As activities, events and processes get decentralised through virtualisation, decision processes will tend to get democratised and based on consensus, leading also to political and economic decentralisation. Virtualisation may also bring global communities together and narrow down their differences. Online life, online education, work from home, ecommerce and e-entertainment are going to become the norm rather than exceptions in the post Covid-19 world. As financial services like banking, insurance and other businesses reckon the cost-saving and other advantages in work from home modes, they will re-engineer their systems and processes.
In a highly disruptive process, jobs will shift across sectors, with some like tourism, hospitality and entertainment, art and sports, education and training facing the full brunt of such creative destruction which will also force these industries to adapt and adjust to the new realities. Healthcare will get better focus and funding and will hopefully become better. Free and universal healthcare along with a universal basic income to shield against possible job losses may not remain a distant dream any longer in most countries.
Once online becomes the new normal for life, faster and affordable broadband may give quality internet access to everyone cutting across social strata, casting aside digital monopolies that have created the divide between digital haves and have-nots and advocated exceptionalism. The response the virus has provoked in most countries and the forces and trends that have already been set in motion are likely to redefine the way of life.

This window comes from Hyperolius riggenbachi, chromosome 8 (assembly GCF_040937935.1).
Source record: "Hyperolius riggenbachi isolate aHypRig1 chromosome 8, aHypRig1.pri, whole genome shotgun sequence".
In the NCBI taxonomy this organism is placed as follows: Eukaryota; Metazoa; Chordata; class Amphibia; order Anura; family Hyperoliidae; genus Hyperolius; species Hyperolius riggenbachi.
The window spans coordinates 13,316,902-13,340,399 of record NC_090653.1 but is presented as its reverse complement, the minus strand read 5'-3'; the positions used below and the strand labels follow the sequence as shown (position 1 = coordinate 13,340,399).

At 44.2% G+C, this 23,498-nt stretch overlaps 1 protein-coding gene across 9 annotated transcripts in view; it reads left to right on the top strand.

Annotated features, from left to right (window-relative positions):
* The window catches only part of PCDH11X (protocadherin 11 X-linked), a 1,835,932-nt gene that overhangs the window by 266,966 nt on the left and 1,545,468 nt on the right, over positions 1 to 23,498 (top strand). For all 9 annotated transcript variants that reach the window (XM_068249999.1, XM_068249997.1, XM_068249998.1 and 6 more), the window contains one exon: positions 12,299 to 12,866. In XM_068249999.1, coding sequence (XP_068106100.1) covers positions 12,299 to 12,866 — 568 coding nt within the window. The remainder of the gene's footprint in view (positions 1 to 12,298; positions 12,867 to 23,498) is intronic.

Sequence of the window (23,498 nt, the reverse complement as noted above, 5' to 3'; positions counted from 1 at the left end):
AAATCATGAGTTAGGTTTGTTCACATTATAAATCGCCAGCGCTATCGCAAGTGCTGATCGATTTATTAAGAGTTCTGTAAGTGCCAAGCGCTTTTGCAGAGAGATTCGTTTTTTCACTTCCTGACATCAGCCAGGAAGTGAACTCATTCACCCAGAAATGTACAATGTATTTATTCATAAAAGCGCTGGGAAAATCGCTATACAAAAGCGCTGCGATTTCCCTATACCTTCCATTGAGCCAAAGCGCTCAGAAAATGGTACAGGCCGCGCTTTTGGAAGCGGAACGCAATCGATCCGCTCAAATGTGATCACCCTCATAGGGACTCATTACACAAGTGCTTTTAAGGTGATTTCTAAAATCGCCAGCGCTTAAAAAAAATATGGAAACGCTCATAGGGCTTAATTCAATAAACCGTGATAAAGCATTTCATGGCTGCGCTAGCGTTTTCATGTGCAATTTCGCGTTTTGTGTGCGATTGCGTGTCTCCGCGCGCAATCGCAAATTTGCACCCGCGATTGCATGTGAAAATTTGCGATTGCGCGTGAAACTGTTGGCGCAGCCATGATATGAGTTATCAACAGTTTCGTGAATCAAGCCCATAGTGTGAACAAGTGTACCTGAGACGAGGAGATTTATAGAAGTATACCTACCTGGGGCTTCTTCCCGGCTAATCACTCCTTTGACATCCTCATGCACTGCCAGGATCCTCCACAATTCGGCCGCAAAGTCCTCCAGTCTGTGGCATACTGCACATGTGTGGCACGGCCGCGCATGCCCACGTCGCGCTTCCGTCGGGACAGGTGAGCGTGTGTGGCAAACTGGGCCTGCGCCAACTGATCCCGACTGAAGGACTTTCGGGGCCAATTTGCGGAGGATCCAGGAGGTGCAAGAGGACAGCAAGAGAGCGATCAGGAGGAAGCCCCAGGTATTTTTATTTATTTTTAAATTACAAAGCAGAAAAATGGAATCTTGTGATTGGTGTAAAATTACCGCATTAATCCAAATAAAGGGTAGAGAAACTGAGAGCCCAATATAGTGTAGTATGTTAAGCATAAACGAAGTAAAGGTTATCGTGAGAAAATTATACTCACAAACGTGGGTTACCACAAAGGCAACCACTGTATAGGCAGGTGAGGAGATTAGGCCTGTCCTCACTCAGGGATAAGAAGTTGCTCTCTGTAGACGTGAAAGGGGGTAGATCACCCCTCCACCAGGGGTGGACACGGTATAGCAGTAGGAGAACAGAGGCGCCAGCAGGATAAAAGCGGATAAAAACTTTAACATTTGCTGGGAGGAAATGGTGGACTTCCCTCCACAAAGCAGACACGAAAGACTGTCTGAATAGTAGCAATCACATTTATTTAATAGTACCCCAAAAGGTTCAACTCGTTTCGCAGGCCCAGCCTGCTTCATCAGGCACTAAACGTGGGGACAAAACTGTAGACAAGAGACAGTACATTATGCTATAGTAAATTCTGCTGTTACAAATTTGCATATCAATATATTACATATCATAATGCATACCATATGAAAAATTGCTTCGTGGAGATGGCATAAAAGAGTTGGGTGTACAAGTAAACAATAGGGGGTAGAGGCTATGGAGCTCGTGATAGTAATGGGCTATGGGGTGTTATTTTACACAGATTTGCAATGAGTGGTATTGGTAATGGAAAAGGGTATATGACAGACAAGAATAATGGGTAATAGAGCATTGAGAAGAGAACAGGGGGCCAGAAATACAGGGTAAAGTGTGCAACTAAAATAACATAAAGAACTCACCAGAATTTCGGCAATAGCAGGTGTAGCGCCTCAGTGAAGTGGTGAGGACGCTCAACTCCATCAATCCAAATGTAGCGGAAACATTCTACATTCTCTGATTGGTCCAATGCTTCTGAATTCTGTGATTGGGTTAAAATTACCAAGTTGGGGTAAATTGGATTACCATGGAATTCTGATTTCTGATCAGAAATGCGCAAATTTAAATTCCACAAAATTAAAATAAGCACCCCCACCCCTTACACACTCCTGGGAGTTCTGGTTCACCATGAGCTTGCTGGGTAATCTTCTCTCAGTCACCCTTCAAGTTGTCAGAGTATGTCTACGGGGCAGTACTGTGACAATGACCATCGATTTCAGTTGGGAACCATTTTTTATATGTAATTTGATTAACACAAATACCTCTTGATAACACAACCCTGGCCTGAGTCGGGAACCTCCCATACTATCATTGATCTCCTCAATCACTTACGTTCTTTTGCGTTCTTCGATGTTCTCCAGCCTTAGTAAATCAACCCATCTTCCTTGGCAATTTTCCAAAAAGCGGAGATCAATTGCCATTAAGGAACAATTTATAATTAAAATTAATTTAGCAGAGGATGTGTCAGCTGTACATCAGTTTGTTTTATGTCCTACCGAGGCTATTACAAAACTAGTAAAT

It would be welcome if it helps us redeem ourselves for the atrocities we have committed upon Nature by treating the concept of balance and harmony inherent in nature with utter contempt. As the forced lockdowns have gradually decongested the city roads, blue skies opened up in Beijing, Milan and other cities of the world. In Delhi, for the first time in years, particulate pollution dropped below the safe limits. In our country and in distant shores of the world, animals and birds are slowly emerging to reclaim their space hitherto appropriated by the self-seeking humans.
(To be concluded)
(The writer is a commentator. Opinions are personal)